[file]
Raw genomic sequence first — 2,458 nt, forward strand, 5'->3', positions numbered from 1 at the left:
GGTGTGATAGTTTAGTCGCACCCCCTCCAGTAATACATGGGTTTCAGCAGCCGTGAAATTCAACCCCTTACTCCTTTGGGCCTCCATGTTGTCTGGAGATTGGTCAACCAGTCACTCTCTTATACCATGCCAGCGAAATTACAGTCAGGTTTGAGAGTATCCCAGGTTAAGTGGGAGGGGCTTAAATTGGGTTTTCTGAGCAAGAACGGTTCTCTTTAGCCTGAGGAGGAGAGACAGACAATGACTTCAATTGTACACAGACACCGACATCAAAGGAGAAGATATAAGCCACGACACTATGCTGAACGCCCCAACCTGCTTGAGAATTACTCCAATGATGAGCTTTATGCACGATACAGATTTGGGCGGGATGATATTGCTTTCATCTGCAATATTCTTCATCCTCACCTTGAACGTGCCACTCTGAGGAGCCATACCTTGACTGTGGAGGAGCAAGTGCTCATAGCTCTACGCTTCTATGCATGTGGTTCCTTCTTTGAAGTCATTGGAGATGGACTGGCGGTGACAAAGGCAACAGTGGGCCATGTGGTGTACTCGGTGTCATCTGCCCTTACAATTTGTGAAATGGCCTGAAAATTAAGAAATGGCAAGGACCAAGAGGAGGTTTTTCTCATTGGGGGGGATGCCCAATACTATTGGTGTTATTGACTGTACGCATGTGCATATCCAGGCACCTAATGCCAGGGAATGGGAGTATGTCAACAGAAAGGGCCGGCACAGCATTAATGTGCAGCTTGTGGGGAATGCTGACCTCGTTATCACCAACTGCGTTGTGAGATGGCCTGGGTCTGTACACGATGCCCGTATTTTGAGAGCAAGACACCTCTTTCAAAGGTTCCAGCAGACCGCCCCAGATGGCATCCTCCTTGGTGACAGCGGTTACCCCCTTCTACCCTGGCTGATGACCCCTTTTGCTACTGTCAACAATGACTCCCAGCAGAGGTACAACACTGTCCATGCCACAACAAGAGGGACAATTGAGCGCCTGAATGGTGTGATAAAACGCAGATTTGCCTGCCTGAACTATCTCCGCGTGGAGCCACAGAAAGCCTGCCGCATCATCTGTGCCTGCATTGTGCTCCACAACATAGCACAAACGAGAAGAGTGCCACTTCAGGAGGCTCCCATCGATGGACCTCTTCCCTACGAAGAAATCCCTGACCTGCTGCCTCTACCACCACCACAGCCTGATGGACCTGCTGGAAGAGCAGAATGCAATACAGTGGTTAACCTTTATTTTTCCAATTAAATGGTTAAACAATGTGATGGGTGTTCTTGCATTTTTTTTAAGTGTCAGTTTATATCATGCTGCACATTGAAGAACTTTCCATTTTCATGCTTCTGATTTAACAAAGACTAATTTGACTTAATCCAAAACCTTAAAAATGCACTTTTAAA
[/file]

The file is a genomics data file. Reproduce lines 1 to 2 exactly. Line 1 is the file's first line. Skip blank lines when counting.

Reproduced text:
Raw genomic sequence first — 2,458 nt, forward strand, 5'->3', positions numbered from 1 at the left:
GGTGTGATAGTTTAGTCGCACCCCCTCCAGTAATACATGGGTTTCAGCAGCCGTGAAATTCAACCCCTTACTCCTTTGGGCCTCCATGTTGTCTGGAGATTGGTCAACCAGTCACTCTCTTATACCATGCCAGCGAAATTACAGTCAGGTTTGAGAGTATCCCAGGTTAAGTGGGAGGGGCTTAAATTGGGTTTTCTGAGCAAGAACGGTTCTCTTTAGCCTGAGGAGGAGAGACAGACAATGACTTCAATTGTACACAGACACCGACATCAAAGGAGAAGATATAAGCCACGACACTATGCTGAACGCCCCAACCTGCTTGAGAATTACTCCAATGATGAGCTTTATGCACGATACAGATTTGGGCGGGATGATATTGCTTTCATCTGCAATATTCTTCATCCTCACCTTGAACGTGCCACTCTGAGGAGCCATACCTTGACTGTGGAGGAGCAAGTGCTCATAGCTCTACGCTTCTATGCATGTGGTTCCTTCTTTGAAGTCATTGGAGATGGACTGGCGGTGACAAAGGCAACAGTGGGCCATGTGGTGTACTCGGTGTCATCTGCCCTTACAATTTGTGAAATGGCCTGAAAATTAAGAAATGGCAAGGACCAAGAGGAGGTTTTTCTCATTGGGGGGGATGCCCAATACTATTGGTGTTATTGACTGTACGCATGTGCATATCCAGGCACCTAATGCCAGGGAATGGGAGTATGTCAACAGAAAGGGCCGGCACAGCATTAATGTGCAGCTTGTGGGGAATGCTGACCTCGTTATCACCAACTGCGTTGTGAGATGGCCTGGGTCTGTACACGATGCCCGTATTTTGAGAGCAAGACACCTCTTTCAAAGGTTCCAGCAGACCGCCCCAGATGGCATCCTCCTTGGTGACAGCGGTTACCCCCTTCTACCCTGGCTGATGACCCCTTTTGCTACTGTCAACAATGACTCCCAGCAGAGGTACAACACTGTCCATGCCACAACAAGAGGGACAATTGAGCGCCTGAATGGTGTGATAAAACGCAGATTTGCCTGCCTGAACTATCTCCGCGTGGAGCCACAGAAAGCCTGCCGCATCATCTGTGCCTGCATTGTGCTCCACAACATAGCACAAACGAGAAGAGTGCCACTTCAGGAGGCTCCCATCGATGGACCTCTTCCCTACGAAGAAATCCCTGACCTGCTGCCTCTACCACCACCACAGCCTGATGGACCTGCTGGAAGAGCAGAATGCAATACAGTGGTTAACCTTTATTTTTCCAATTAAATGGTTAAACAATGTGATGGGTGTTCTTGCATTTTTTTTAAGTGTCAGTTTATATCATGCTGCACATTGAAGAACTTTCCATTTTCATGCTTCTGATTTAACAAAGACTAATTTGACTTAATCCAAAACCTTAAAAATGCACTTTTAAA